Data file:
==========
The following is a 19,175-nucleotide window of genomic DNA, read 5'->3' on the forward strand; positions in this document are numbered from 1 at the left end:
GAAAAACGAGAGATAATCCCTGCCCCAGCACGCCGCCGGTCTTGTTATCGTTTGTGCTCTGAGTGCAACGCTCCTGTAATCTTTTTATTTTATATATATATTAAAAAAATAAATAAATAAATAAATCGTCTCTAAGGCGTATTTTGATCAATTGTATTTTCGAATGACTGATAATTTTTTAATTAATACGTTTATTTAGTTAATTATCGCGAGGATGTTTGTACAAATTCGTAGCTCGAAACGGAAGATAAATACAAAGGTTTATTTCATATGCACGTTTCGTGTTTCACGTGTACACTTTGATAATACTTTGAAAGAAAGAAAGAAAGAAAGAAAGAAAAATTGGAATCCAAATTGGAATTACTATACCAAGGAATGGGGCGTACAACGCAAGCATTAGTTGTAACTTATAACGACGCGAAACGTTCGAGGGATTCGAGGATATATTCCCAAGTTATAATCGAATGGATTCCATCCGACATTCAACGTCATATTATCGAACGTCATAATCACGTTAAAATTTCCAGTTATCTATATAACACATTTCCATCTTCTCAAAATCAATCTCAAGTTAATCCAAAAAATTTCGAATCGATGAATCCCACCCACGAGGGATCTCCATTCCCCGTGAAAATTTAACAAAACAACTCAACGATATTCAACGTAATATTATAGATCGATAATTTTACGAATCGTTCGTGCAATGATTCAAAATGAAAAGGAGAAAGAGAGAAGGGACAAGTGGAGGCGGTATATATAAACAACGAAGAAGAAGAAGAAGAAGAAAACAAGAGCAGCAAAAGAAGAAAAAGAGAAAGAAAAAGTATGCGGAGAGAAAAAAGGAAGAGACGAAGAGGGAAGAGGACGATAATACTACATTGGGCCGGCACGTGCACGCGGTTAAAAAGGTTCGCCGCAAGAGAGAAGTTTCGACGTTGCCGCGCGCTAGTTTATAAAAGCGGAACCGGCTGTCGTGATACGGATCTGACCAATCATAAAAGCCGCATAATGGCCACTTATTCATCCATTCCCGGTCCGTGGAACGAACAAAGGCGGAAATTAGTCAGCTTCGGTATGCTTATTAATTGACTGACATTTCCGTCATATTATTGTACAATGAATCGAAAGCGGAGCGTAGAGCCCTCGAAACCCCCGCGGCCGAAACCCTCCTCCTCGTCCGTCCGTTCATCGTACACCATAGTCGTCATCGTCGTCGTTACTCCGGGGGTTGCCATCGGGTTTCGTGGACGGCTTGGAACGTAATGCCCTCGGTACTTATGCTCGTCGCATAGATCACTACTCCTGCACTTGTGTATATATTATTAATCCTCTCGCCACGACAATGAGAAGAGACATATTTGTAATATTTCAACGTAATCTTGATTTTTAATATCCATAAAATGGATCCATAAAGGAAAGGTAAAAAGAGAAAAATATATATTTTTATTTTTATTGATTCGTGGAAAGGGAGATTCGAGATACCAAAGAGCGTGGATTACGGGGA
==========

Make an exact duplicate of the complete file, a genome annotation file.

The following is a 19,175-nucleotide window of genomic DNA, read 5'->3' on the forward strand; positions in this document are numbered from 1 at the left end:
GAAAAACGAGAGATAATCCCTGCCCCAGCACGCCGCCGGTCTTGTTATCGTTTGTGCTCTGAGTGCAACGCTCCTGTAATCTTTTTATTTTATATATATATTAAAAAAATAAATAAATAAATAAATCGTCTCTAAGGCGTATTTTGATCAATTGTATTTTCGAATGACTGATAATTTTTTAATTAATACGTTTATTTAGTTAATTATCGCGAGGATGTTTGTACAAATTCGTAGCTCGAAACGGAAGATAAATACAAAGGTTTATTTCATATGCACGTTTCGTGTTTCACGTGTACACTTTGATAATACTTTGAAAGAAAGAAAGAAAGAAAGAAAGAAAAATTGGAATCCAAATTGGAATTACTATACCAAGGAATGGGGCGTACAACGCAAGCATTAGTTGTAACTTATAACGACGCGAAACGTTCGAGGGATTCGAGGATATATTCCCAAGTTATAATCGAATGGATTCCATCCGACATTCAACGTCATATTATCGAACGTCATAATCACGTTAAAATTTCCAGTTATCTATATAACACATTTCCATCTTCTCAAAATCAATCTCAAGTTAATCCAAAAAATTTCGAATCGATGAATCCCACCCACGAGGGATCTCCATTCCCCGTGAAAATTTAACAAAACAACTCAACGATATTCAACGTAATATTATAGATCGATAATTTTACGAATCGTTCGTGCAATGATTCAAAATGAAAAGGAGAAAGAGAGAAGGGACAAGTGGAGGCGGTATATATAAACAACGAAGAAGAAGAAGAAGAAGAAAACAAGAGCAGCAAAAGAAGAAAAAGAGAAAGAAAAAGTATGCGGAGAGAAAAAAGGAAGAGACGAAGAGGGAAGAGGACGATAATACTACATTGGGCCGGCACGTGCACGCGGTTAAAAAGGTTCGCCGCAAGAGAGAAGTTTCGACGTTGCCGCGCGCTAGTTTATAAAAGCGGAACCGGCTGTCGTGATACGGATCTGACCAATCATAAAAGCCGCATAATGGCCACTTATTCATCCATTCCCGGTCCGTGGAACGAACAAAGGCGGAAATTAGTCAGCTTCGGTATGCTTATTAATTGACTGACATTTCCGTCATATTATTGTACAATGAATCGAAAGCGGAGCGTAGAGCCCTCGAAACCCCCGCGGCCGAAACCCTCCTCCTCGTCCGTCCGTTCATCGTACACCATAGTCGTCATCGTCGTCGTTACTCCGGGGGTTGCCATCGGGTTTCGTGGACGGCTTGGAACGTAATGCCCTCGGTACTTATGCTCGTCGCATAGATCACTACTCCTGCACTTGTGTATATATTATTAATCCTCTCGCCACGACAATGAGAAGAGACATATTTGTAATATTTCAACGTAATCTTGATTTTTAATATCCATAAAATGGATCCATAAAGGAAAGGTAAAAAGAGAAAAATATATATTTTTATTTTTATTGATTCGTGGAAAGGGAGATTCGAGATACCAAAGAGCGTGGATTACGGGGA